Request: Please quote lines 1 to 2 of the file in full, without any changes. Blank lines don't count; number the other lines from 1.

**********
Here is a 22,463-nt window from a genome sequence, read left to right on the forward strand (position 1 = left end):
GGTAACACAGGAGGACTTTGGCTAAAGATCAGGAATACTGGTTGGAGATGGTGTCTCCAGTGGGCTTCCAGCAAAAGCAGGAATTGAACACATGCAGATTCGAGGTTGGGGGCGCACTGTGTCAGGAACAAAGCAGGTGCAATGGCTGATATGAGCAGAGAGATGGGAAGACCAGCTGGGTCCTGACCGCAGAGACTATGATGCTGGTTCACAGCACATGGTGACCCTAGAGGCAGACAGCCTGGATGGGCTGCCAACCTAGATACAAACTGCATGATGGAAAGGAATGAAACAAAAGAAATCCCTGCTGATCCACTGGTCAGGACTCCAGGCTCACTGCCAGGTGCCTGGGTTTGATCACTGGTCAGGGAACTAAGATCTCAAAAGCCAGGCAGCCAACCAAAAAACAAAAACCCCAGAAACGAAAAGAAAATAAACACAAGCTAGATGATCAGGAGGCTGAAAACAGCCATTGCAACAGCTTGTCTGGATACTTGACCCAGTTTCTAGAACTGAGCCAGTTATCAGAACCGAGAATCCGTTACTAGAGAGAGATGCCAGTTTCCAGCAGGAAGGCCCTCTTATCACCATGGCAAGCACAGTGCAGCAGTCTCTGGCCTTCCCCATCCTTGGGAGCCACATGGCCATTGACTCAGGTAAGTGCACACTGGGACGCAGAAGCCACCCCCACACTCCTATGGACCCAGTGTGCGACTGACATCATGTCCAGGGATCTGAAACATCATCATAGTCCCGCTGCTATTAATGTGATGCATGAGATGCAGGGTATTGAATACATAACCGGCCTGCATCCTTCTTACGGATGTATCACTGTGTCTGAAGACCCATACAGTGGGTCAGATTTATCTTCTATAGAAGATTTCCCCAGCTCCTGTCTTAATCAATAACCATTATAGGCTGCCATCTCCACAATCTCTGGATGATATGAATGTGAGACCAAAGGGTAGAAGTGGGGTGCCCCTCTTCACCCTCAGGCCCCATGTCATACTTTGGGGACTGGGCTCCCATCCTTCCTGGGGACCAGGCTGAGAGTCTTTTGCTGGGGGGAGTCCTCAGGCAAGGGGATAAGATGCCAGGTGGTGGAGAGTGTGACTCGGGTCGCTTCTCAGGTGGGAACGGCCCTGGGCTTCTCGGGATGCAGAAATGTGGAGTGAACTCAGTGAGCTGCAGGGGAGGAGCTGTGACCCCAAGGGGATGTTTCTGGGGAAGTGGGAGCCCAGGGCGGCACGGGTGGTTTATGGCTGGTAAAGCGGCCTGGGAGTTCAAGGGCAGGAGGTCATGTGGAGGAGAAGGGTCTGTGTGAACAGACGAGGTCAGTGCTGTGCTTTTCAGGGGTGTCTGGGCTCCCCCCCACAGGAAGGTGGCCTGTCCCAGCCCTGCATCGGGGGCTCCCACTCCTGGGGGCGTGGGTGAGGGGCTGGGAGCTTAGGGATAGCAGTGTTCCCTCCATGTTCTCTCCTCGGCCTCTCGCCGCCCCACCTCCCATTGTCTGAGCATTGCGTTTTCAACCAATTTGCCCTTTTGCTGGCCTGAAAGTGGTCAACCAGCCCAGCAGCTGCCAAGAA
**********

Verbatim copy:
Here is a 22,463-nt window from a genome sequence, read left to right on the forward strand (position 1 = left end):
GGTAACACAGGAGGACTTTGGCTAAAGATCAGGAATACTGGTTGGAGATGGTGTCTCCAGTGGGCTTCCAGCAAAAGCAGGAATTGAACACATGCAGATTCGAGGTTGGGGGCGCACTGTGTCAGGAACAAAGCAGGTGCAATGGCTGATATGAGCAGAGAGATGGGAAGACCAGCTGGGTCCTGACCGCAGAGACTATGATGCTGGTTCACAGCACATGGTGACCCTAGAGGCAGACAGCCTGGATGGGCTGCCAACCTAGATACAAACTGCATGATGGAAAGGAATGAAACAAAAGAAATCCCTGCTGATCCACTGGTCAGGACTCCAGGCTCACTGCCAGGTGCCTGGGTTTGATCACTGGTCAGGGAACTAAGATCTCAAAAGCCAGGCAGCCAACCAAAAAACAAAAACCCCAGAAACGAAAAGAAAATAAACACAAGCTAGATGATCAGGAGGCTGAAAACAGCCATTGCAACAGCTTGTCTGGATACTTGACCCAGTTTCTAGAACTGAGCCAGTTATCAGAACCGAGAATCCGTTACTAGAGAGAGATGCCAGTTTCCAGCAGGAAGGCCCTCTTATCACCATGGCAAGCACAGTGCAGCAGTCTCTGGCCTTCCCCATCCTTGGGAGCCACATGGCCATTGACTCAGGTAAGTGCACACTGGGACGCAGAAGCCACCCCCACACTCCTATGGACCCAGTGTGCGACTGACATCATGTCCAGGGATCTGAAACATCATCATAGTCCCGCTGCTATTAATGTGATGCATGAGATGCAGGGTATTGAATACATAACCGGCCTGCATCCTTCTTACGGATGTATCACTGTGTCTGAAGACCCATACAGTGGGTCAGATTTATCTTCTATAGAAGATTTCCCCAGCTCCTGTCTTAATCAATAACCATTATAGGCTGCCATCTCCACAATCTCTGGATGATATGAATGTGAGACCAAAGGGTAGAAGTGGGGTGCCCCTCTTCACCCTCAGGCCCCATGTCATACTTTGGGGACTGGGCTCCCATCCTTCCTGGGGACCAGGCTGAGAGTCTTTTGCTGGGGGGAGTCCTCAGGCAAGGGGATAAGATGCCAGGTGGTGGAGAGTGTGACTCGGGTCGCTTCTCAGGTGGGAACGGCCCTGGGCTTCTCGGGATGCAGAAATGTGGAGTGAACTCAGTGAGCTGCAGGGGAGGAGCTGTGACCCCAAGGGGATGTTTCTGGGGAAGTGGGAGCCCAGGGCGGCACGGGTGGTTTATGGCTGGTAAAGCGGCCTGGGAGTTCAAGGGCAGGAGGTCATGTGGAGGAGAAGGGTCTGTGTGAACAGACGAGGTCAGTGCTGTGCTTTTCAGGGGTGTCTGGGCTCCCCCCCACAGGAAGGTGGCCTGTCCCAGCCCTGCATCGGGGGCTCCCACTCCTGGGGGCGTGGGTGAGGGGCTGGGAGCTTAGGGATAGCAGTGTTCCCTCCATGTTCTCTCCTCGGCCTCTCGCCGCCCCACCTCCCATTGTCTGAGCATTGCGTTTTCAACCAATTTGCCCTTTTGCTGGCCTGAAAGTGGTCAACCAGCCCAGCAGCTGCCAAGAA